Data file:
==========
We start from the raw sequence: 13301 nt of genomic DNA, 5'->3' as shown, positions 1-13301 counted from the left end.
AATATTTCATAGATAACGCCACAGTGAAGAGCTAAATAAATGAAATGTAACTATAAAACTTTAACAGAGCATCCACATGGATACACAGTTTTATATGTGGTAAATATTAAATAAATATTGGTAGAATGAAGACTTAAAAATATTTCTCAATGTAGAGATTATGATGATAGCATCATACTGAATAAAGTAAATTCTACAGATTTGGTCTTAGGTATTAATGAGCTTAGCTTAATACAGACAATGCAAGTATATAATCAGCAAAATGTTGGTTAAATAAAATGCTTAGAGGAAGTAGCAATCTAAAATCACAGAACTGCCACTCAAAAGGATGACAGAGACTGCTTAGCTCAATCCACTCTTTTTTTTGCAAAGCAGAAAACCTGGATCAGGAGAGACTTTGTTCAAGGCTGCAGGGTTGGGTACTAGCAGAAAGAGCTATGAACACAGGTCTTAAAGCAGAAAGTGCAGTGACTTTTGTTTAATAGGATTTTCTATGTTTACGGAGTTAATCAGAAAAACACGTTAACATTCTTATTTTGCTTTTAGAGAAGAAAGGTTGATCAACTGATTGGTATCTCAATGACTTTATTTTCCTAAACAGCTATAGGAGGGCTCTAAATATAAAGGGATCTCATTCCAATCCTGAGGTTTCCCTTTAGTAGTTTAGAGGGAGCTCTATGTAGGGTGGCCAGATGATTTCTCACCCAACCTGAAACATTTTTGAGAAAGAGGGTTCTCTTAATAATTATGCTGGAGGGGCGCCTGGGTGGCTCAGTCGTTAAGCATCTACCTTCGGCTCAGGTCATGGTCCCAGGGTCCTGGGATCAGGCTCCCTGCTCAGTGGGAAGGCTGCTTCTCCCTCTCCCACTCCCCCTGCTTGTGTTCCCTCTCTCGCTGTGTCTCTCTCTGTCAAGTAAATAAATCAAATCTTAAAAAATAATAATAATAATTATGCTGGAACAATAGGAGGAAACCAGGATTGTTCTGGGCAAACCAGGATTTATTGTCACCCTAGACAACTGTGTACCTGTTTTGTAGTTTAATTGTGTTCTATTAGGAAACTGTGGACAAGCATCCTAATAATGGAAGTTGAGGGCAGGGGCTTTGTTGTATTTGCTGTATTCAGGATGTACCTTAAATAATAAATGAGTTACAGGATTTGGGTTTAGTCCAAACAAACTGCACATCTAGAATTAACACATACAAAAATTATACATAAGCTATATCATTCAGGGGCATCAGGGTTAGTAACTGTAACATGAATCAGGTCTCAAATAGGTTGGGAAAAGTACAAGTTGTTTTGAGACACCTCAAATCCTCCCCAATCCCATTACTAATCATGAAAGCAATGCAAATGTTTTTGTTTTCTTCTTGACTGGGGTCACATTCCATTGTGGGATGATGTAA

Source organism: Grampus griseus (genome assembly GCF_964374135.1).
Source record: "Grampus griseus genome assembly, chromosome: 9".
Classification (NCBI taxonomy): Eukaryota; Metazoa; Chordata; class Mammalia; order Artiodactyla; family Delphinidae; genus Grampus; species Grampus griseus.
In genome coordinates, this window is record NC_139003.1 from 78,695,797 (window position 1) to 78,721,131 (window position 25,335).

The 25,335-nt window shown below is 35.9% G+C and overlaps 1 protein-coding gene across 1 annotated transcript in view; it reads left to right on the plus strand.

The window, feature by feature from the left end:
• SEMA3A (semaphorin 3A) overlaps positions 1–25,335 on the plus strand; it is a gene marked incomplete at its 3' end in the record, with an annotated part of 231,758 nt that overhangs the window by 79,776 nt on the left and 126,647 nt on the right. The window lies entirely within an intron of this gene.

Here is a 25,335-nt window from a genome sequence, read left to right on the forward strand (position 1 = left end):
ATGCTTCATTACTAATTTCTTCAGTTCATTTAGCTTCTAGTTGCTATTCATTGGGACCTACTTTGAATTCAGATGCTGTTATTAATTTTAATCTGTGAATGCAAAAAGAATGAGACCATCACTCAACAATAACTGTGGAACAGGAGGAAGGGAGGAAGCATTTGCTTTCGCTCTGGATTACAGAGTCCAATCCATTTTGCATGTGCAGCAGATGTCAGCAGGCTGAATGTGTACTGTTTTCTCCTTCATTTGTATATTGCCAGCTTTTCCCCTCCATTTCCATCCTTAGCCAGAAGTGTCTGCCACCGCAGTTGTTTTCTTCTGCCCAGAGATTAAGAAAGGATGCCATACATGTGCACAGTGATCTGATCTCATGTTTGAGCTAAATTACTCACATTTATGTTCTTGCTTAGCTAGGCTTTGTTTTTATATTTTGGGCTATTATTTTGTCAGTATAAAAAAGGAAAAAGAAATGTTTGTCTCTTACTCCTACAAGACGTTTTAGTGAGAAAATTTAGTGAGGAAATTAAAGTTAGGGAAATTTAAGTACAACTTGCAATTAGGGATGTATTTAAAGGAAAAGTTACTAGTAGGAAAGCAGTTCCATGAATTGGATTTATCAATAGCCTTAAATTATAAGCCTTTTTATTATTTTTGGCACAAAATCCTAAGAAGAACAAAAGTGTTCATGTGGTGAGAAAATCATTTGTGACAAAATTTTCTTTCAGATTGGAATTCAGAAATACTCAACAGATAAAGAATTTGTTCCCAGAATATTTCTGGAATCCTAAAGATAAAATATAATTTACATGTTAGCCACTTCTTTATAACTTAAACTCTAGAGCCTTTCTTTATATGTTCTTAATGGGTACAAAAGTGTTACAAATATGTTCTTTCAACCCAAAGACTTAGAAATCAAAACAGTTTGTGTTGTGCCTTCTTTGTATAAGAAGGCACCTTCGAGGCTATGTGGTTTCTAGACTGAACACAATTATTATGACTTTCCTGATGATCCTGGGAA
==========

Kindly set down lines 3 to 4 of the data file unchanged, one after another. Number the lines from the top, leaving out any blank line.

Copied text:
Source organism: Grampus griseus (genome assembly GCF_964374135.1).
Source record: "Grampus griseus genome assembly, chromosome: 9".